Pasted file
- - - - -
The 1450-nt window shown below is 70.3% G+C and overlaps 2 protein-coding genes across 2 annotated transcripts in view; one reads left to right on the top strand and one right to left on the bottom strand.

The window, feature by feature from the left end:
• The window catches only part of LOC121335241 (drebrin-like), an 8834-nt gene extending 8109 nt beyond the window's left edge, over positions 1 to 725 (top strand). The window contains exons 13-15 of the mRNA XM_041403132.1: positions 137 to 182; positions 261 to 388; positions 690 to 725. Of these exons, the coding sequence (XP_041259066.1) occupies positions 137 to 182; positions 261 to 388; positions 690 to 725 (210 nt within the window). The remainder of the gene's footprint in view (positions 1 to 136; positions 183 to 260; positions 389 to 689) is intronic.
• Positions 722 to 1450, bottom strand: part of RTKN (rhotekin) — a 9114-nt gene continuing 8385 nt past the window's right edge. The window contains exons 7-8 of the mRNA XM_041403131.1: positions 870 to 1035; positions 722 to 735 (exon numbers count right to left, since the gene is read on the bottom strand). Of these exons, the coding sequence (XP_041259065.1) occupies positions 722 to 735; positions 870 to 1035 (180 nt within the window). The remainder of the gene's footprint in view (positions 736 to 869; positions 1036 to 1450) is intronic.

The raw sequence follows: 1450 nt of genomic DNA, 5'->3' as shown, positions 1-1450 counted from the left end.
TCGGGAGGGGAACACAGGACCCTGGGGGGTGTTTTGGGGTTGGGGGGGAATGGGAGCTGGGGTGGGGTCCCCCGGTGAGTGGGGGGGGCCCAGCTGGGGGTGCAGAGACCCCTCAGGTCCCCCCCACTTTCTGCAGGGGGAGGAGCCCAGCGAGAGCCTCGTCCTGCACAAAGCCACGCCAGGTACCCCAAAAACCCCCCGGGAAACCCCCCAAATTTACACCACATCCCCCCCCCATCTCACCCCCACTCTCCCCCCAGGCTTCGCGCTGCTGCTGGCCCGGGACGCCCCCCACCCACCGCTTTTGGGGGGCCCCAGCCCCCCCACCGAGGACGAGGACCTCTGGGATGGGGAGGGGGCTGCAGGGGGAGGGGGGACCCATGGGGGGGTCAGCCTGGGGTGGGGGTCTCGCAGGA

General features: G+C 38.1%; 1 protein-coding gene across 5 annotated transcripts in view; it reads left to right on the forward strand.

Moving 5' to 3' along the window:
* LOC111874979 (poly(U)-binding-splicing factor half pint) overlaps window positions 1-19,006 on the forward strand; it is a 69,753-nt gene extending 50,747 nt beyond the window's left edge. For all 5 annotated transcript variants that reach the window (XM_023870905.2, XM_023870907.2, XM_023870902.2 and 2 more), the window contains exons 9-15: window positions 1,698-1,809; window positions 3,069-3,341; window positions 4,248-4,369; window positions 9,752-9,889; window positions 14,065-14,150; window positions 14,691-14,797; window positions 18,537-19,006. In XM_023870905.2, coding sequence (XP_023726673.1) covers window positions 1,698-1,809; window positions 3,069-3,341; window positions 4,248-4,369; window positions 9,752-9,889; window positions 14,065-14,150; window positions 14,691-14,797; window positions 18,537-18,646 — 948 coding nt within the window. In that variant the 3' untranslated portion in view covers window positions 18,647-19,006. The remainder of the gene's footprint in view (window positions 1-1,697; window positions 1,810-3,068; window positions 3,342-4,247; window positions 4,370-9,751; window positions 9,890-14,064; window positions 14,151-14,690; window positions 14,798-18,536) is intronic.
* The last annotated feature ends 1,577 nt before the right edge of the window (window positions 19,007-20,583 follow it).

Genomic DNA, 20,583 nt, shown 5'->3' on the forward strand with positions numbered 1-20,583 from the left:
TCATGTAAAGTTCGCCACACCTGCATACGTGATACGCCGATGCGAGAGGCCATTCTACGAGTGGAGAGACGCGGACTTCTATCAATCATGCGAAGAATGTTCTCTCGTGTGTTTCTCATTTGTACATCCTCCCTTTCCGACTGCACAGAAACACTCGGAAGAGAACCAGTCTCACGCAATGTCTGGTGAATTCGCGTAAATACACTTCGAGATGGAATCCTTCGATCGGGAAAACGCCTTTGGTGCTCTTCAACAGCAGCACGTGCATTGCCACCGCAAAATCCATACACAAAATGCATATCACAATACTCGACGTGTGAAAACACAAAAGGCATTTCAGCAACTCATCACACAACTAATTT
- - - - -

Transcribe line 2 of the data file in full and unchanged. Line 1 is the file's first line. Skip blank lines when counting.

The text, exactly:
The window, feature by feature from the left end: